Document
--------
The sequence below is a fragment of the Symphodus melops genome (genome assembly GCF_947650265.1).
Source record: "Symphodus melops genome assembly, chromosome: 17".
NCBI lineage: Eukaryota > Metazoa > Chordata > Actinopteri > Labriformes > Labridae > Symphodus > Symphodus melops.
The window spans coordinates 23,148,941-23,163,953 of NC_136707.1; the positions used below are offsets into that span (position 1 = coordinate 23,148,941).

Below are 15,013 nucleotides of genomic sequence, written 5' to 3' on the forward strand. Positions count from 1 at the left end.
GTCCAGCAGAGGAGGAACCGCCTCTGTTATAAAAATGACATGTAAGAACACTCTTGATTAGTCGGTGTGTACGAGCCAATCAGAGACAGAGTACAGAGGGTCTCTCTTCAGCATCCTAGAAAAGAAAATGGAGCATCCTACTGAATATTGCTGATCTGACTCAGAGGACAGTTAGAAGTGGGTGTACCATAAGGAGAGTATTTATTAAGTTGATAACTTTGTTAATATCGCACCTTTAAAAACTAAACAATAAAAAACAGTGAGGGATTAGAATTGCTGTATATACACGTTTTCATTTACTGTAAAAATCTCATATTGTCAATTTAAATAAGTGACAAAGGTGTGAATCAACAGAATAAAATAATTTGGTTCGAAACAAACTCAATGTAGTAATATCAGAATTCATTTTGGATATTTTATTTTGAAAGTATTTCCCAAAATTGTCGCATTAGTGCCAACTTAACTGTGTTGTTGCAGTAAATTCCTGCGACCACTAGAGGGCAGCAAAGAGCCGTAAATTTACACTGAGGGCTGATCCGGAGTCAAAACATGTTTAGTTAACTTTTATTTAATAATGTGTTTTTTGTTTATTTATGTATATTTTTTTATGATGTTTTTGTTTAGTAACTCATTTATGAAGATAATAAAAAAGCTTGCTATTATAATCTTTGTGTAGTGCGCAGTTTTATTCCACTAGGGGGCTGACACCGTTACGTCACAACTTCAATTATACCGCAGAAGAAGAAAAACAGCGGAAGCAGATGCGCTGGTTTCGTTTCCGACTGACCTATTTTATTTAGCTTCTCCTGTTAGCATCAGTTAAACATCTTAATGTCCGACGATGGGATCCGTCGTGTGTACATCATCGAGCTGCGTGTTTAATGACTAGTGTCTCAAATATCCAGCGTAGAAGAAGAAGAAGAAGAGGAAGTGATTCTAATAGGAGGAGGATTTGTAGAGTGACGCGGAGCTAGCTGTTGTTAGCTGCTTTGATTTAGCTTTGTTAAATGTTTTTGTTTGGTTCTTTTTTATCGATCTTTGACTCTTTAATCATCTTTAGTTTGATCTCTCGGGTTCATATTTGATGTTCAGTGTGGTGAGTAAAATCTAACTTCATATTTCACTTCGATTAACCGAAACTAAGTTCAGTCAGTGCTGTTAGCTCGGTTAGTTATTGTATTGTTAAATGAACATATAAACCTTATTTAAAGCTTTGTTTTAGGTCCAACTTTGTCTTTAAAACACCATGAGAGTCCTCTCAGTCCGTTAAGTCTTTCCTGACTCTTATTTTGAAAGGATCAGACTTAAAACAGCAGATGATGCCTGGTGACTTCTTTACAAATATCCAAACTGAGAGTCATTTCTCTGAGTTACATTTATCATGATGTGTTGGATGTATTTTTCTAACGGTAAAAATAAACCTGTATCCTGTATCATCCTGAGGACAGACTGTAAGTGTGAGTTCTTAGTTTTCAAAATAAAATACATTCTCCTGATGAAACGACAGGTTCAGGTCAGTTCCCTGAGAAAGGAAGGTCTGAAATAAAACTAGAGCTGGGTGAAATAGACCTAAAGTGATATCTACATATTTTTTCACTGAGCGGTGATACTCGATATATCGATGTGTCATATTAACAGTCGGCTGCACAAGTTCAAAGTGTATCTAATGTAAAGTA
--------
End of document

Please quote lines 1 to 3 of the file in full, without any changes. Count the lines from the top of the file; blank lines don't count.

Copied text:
The sequence below is a fragment of the Symphodus melops genome (genome assembly GCF_947650265.1).
Source record: "Symphodus melops genome assembly, chromosome: 17".
NCBI lineage: Eukaryota > Metazoa > Chordata > Actinopteri > Labriformes > Labridae > Symphodus > Symphodus melops.